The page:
Mortgage Rate Recap For Week Ending October 19th and Outlook for Week of October 22, 2018
The overview for the week is that housing markets are weakening, growth in wages continues to be below expectations, and Saudi Arabia is in a negative spotlight over the killing of a critic of the Saudi Crown Prince. The stock market is experiencing significant volatility, which saw a gain of 547 points in the DJIA on Tuesday (half of the prior week’s loss), but losses on Wednesday and today total 14 points more than the gain on Tuesday. So on top of last weeks -1007, the DJIA is down another 65 points so far this week.
All that equals volatility in the stock market that’s beginning to creep into the rate markets, and the pace of the “swings” is increasing.
The job markets continued strength has brought comments and speculation from former Fed Chairman Alan Greenspan who noted this is the tightest job market he’s seen. He further predicted the 50-year low in the unemployment rate and the number of job openings will force wages to increase and inflation to rise.
Mortgage Rates Increase
This candlestick chart below covers the past weeks’ Mortgage Backed Securities (MBS) activity and the impact on interest rates. MBS were at 102.54 at the close on Oct 11th and closed trading at 102.35 October 18th. MBS directly impact mortgage rates, and the days with red indicate higher rates and those with green – lower rates.
This week’s Mortgage Banking Associations’ (MBA) weekly rate survey shows effective rates increased for all loan products, with the exception of the 30-year fixed Jumbo which showed a slight decrease. The information below applies to all loans with an 80% loan-to-value.
Per the MBA weekly survey: “The average contract interest rate for 30-year fixed-rate mortgages with conforming loan balances ($453,100 or less) increased to its highest level since February 2011, 5.10 percent, from 5.05 percent, with points increasing to 0.55 from 0.51 (including the origination fee.)”
1 point in cost = 1% of the loan amount
“The average contract interest rate for 30-year fixed-rate mortgages with jumbo loan balances (greater than $453,100) decreased to 4.98 percent from 4.99 percent, with points decreasing to 0.34 from 0.35 (including the origination fee.)”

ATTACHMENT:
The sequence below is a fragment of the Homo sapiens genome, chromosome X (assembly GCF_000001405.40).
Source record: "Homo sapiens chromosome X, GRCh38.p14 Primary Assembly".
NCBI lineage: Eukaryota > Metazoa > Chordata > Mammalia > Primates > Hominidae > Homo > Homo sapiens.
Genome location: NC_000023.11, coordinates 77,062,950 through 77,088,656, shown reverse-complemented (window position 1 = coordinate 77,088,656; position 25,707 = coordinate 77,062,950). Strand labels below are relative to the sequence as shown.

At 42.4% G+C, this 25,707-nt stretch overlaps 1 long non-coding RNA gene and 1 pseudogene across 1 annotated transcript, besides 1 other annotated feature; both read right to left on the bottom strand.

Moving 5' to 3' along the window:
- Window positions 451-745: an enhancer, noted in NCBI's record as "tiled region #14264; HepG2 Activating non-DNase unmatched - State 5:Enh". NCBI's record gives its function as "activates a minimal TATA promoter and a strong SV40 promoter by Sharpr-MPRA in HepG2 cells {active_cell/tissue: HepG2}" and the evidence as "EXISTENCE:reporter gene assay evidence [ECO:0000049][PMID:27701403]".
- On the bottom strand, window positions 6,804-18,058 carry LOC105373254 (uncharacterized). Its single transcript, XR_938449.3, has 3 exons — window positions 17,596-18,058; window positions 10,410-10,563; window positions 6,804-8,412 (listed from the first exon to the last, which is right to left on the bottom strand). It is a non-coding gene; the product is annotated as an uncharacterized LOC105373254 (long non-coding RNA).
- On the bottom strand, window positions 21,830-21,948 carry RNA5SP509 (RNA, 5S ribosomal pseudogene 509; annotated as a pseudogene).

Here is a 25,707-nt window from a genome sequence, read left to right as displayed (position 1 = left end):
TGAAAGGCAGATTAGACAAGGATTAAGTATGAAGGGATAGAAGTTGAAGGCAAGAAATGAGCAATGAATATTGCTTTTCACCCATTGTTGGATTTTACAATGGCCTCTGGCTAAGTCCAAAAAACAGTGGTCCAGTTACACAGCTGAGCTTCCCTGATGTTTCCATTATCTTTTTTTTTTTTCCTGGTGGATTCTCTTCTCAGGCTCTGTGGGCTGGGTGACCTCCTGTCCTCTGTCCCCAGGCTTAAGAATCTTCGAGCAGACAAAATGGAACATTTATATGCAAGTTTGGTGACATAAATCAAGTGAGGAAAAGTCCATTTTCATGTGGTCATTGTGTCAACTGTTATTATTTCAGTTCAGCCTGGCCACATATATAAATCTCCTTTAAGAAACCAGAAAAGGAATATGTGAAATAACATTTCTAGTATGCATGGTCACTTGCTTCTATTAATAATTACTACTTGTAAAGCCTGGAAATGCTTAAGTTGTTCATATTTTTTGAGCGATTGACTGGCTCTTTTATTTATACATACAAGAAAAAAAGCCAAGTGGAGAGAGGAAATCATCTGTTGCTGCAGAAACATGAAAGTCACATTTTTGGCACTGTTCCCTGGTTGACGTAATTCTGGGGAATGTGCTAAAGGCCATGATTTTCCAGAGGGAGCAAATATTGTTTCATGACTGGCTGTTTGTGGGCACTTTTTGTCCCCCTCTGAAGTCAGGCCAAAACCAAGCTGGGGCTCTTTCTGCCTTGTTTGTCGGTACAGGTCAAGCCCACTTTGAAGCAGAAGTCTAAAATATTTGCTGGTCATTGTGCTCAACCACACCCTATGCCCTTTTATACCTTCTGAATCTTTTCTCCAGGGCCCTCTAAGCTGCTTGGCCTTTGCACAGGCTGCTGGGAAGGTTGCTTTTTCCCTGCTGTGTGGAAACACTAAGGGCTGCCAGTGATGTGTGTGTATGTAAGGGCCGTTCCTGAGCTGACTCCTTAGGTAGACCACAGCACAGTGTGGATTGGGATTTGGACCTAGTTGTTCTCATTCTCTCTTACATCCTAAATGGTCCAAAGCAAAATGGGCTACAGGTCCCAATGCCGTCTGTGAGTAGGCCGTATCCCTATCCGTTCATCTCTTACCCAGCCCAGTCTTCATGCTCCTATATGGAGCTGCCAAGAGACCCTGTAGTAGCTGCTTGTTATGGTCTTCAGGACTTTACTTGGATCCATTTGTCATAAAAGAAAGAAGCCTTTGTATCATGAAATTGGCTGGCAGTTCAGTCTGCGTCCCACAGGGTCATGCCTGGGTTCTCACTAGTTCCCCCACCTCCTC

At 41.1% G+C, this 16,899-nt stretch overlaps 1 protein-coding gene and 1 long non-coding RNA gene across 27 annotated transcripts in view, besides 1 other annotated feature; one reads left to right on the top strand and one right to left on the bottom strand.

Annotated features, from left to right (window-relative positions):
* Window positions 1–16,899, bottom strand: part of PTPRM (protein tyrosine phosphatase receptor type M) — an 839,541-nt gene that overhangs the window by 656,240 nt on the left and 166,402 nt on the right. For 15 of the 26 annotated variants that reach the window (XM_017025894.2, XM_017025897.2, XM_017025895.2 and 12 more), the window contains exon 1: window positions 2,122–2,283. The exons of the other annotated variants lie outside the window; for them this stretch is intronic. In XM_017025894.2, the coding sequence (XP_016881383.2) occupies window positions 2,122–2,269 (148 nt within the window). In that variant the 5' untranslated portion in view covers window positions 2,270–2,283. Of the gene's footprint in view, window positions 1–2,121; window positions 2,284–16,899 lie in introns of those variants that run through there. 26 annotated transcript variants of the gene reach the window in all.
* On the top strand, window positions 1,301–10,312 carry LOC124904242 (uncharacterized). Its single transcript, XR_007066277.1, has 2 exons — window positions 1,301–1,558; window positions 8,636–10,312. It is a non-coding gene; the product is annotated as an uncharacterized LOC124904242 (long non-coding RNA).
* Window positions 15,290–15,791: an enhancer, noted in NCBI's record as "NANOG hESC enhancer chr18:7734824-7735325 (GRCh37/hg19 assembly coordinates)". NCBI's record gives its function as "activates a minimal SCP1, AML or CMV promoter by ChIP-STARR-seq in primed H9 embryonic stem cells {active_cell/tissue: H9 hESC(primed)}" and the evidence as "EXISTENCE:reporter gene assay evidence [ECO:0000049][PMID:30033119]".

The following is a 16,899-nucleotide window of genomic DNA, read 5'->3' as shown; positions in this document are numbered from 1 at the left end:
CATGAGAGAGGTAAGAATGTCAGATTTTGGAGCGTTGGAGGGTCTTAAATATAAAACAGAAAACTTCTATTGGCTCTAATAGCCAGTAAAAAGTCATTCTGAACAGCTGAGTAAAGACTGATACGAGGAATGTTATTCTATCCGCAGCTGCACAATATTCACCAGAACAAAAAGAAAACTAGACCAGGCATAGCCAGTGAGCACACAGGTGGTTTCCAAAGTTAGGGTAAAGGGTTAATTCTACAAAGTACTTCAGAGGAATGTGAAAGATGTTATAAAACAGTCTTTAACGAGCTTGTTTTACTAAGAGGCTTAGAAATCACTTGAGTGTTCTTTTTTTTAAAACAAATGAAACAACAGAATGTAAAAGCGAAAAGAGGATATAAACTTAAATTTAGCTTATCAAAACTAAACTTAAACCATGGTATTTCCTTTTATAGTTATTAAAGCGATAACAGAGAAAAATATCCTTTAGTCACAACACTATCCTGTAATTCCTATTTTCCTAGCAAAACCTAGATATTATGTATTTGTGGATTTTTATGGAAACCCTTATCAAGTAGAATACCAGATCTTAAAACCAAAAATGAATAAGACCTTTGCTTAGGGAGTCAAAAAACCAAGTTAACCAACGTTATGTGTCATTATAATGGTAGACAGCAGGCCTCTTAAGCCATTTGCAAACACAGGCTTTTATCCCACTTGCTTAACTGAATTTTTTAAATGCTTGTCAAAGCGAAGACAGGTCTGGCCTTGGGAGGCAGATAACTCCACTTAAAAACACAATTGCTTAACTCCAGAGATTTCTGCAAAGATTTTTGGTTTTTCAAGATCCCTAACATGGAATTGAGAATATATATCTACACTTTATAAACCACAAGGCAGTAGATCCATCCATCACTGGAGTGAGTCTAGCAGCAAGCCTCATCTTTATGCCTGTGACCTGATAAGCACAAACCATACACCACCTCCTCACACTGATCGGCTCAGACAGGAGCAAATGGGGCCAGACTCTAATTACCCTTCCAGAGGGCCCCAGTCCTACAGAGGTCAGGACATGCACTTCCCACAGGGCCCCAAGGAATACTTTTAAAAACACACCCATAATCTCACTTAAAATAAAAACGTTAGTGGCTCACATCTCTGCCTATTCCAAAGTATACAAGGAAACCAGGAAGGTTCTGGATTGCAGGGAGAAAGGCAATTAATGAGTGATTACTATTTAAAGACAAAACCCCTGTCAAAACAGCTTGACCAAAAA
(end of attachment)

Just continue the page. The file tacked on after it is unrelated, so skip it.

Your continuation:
“The average contract interest rate for 15-year fixed-rate mortgages increased to its highest level since February 2011, 4.50 percent, from 4.44 percent, with points decreasing to 0.54 from 0.58 (including the origination fee.)”
“The average contract interest rate for 5/1 ARMs increased to its highest level since the series began in 2011, 4.34 percent, from 4.29 percent, with points decreasing to 0.35 from 0.52 (including the origination fee.)”
Mortgage Rate Activity and Predictions
Bankrate’s weekly survey of mortgage and economic experts, countrywide, shows the majority (64%) predicting interest rates will remain unchanged next week (plus or minus two basis points), with the remaining split between 18% predicting rates will increase and 18% expecting interest rates to decrease next week.
My prediction is that rates will remain unchanged this week, as quoted in the Bankrate report, “After rising to a seven-year high ~two weeks back, mortgage rates have remained mostly stable. The meeting minutes from the Federal Open Market Committee (FOMC) didn’t contain any surprises. There is no other major economic event or announcements that can have a significant impact on the rates. Also, after the sudden steep hike in late September/early October, the markets should pause for a week or so. Put all that together and we might just have a quiet week on the mortgage rates front.”
The chart below, from Freddie Mac’s weekly mortgage survey, shows conforming rates had a very slight decline for the week of October 11th to October 18th, for 30Y fixed and 15Y fixed.
Freddie Mac’s weekly mortgage survey noted, “The modest decline in mortgage rates is a welcome respite from the rapid increase in rates the last few weeks. While the housing market has clearly softened in reaction to the rise in mortgage rates, the economy and consumer sentiment remain very robust and that will sustain purchase demand, particularly in affordable markets and neighborhoods.”
Mortgage Rate Lock Advice
While rates have now hit seven-year highs, the majority of mortgage experts surveyed expect a short pause in interest rate increases. However, with rates expected to remain stable for the short term, that doesn’t provide any incentive to floating, and the risk of rates increasing is always present in a volatile market. The best advice is to lock in an interest rate as soon as possible whether you’re closing a loan in the next 15 to 60 days.